Medical statistics is the application of statistical knowledge and methods to the field of medicine and medical practice.
Although medical statistics has been a recognised branch of statistics in the UK for more than 40 years, the term does not appear to have come into general use in North America, where the wider term ‘biostatistics’ is used and encompasses the application of statistics (the branch of applied mathematics concerned with the collection and interpretation of quantitative data and the use of probability theory to estimate population parameters) to medical-related data as well as those in the wider field of biology.
My preferred definition of medical statistics is the one I have coined above. The current (June 2009) definition of medical statistics in Wikipedia is, like many things in Wikipedia, an unsatisfactory work in progress. It says that medical statistics is “the field of medicine dealing with applications of statistics to the field of health and medicine.”
An entry in Answers.com throws some interesting light on the history of what we would now call medical statistics, quoting sources that trace its roots to the eighteenth century:
“One tradition [which flowed from Graunt’s and Petty’s early work] was medical statistics, which developed most fully in England during the eighteenth century. Physicians such as James Jurin (1684–1750) and William Black (1749–1829) advocated the collection and evaluation of numerical information about the incidence and mortality of diseases. Jurin pioneered the use of statistics in the 1720s to evaluate medical practice in his studies of the risks associated with smallpox inoculation. William Black coined the term medical arithmetic to refer to the tradition of using numbers to analyze the comparative mortality of different diseases. New hospitals and dispensaries such as the London Smallpox and Inoculation Hospital, established in the eighteenth century, provided institutional support for the collection of medical statistics; some treatments were evaluated numerically.”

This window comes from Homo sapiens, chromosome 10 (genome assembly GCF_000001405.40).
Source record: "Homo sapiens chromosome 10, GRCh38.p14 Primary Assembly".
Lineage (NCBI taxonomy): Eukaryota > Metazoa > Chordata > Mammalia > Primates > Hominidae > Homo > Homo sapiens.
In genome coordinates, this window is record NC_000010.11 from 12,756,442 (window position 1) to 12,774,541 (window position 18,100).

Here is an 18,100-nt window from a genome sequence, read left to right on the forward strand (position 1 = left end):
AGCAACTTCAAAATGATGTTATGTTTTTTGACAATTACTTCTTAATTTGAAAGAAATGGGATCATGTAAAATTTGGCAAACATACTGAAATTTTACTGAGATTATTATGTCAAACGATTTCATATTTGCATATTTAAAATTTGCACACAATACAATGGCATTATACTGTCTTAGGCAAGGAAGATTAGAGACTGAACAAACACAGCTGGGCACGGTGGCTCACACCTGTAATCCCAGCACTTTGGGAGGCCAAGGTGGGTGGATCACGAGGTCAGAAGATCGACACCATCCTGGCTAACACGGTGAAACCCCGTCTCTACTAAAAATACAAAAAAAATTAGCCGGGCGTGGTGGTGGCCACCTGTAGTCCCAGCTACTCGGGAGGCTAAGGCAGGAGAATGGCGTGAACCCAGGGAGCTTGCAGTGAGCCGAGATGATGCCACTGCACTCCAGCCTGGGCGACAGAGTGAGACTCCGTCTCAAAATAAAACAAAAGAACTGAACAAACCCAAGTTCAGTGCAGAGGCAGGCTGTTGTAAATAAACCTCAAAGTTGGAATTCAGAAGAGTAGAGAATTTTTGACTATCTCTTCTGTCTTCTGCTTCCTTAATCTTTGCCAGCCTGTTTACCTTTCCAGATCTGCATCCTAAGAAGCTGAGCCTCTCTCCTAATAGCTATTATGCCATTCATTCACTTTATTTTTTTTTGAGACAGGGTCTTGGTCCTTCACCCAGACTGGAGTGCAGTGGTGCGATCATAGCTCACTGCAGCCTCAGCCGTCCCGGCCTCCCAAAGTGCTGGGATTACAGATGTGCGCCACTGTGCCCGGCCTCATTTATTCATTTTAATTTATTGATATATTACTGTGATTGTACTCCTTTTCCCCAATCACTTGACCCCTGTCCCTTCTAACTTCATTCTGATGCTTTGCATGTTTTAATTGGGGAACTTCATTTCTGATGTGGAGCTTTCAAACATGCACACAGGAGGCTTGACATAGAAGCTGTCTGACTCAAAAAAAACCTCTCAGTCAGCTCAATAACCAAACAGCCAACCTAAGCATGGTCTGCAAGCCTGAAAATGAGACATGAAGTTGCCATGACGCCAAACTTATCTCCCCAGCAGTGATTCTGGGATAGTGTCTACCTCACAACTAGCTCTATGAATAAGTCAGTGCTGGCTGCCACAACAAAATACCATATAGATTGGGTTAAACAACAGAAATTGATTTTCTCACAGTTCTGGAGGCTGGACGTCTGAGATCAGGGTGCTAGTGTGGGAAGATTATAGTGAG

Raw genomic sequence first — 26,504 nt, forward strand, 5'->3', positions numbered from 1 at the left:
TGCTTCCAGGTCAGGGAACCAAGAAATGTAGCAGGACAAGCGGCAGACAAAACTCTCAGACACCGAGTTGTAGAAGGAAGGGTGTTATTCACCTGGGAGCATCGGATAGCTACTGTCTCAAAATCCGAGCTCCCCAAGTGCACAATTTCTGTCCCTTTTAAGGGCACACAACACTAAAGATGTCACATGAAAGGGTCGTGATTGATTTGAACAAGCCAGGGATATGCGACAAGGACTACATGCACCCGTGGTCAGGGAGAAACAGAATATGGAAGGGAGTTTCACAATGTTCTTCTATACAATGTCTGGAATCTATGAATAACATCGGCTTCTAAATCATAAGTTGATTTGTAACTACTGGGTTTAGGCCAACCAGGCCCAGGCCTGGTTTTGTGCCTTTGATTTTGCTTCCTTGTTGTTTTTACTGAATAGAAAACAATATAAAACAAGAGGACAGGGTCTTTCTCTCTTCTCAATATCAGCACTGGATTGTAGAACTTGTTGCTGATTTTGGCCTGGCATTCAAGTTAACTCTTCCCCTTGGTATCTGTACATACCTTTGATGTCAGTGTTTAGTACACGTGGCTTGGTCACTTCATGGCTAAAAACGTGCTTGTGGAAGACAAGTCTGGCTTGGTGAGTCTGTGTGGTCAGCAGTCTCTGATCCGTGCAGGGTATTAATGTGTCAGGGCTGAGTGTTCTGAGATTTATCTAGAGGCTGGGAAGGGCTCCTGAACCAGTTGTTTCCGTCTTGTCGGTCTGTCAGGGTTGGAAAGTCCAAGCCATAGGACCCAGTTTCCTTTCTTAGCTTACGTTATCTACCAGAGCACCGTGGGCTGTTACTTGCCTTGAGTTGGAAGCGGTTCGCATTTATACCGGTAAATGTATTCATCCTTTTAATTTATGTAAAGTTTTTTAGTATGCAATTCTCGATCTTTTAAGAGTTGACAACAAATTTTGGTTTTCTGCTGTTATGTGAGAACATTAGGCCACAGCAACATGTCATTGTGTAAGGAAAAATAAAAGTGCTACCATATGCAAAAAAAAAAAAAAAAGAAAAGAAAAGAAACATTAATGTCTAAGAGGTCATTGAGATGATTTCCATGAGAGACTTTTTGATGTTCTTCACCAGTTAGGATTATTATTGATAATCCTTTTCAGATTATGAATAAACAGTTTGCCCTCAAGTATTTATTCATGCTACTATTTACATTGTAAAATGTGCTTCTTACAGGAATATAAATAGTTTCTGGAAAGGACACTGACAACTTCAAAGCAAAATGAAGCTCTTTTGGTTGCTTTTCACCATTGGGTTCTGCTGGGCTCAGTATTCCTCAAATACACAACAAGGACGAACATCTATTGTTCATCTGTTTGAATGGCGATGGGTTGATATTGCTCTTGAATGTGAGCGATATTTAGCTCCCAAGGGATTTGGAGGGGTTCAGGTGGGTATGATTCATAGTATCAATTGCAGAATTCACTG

A search for the term ‘biostatistics’ or ‘biometrics’ returns many definitions, of which the following are a selection:
“The theory and techniques for describing, analyzing, and interpreting health data.” Johns Hopkins Bloomberg School of Public Health.
“The use of statistical tests to analyze biological data” Duke Clinical Research Institute.
“The science of statistics applied to the analysis of biological or medical data.” The American Heritage Medical Dictionary (2004) Published by Houghton Mifflin Company.
“Numeric data on births, deaths, diseases, injuries, and other factors affecting the general health and condition of human populations. Also called vital statistics” Mosby’s Medical Dictionary, 8th edition. 2009, Elsevier
“Biostatistics (a combination of the words biology and statistics; sometimes referred to as biometry or biometrics) is the application of statistics to a wide range of topics in biology. The science of biostatistics encompasses the design of biological experiments, especially in medicine and agriculture; the collection, summarization, and analysis of data from those experiments; and the interpretation of, and inference from, the results.” Wikipedia.
“A branch of biology that studies biological phenomena and observations by means of statistical analysis.” WordNet.
“The science of collecting and analyzing biologic or health data using statistical methods. Biostatistics may be used to help learn the possible causes of a cancer or how often a cancer occurs in a certain group of people. Also called biometrics and biometry.” National Cancer Institute.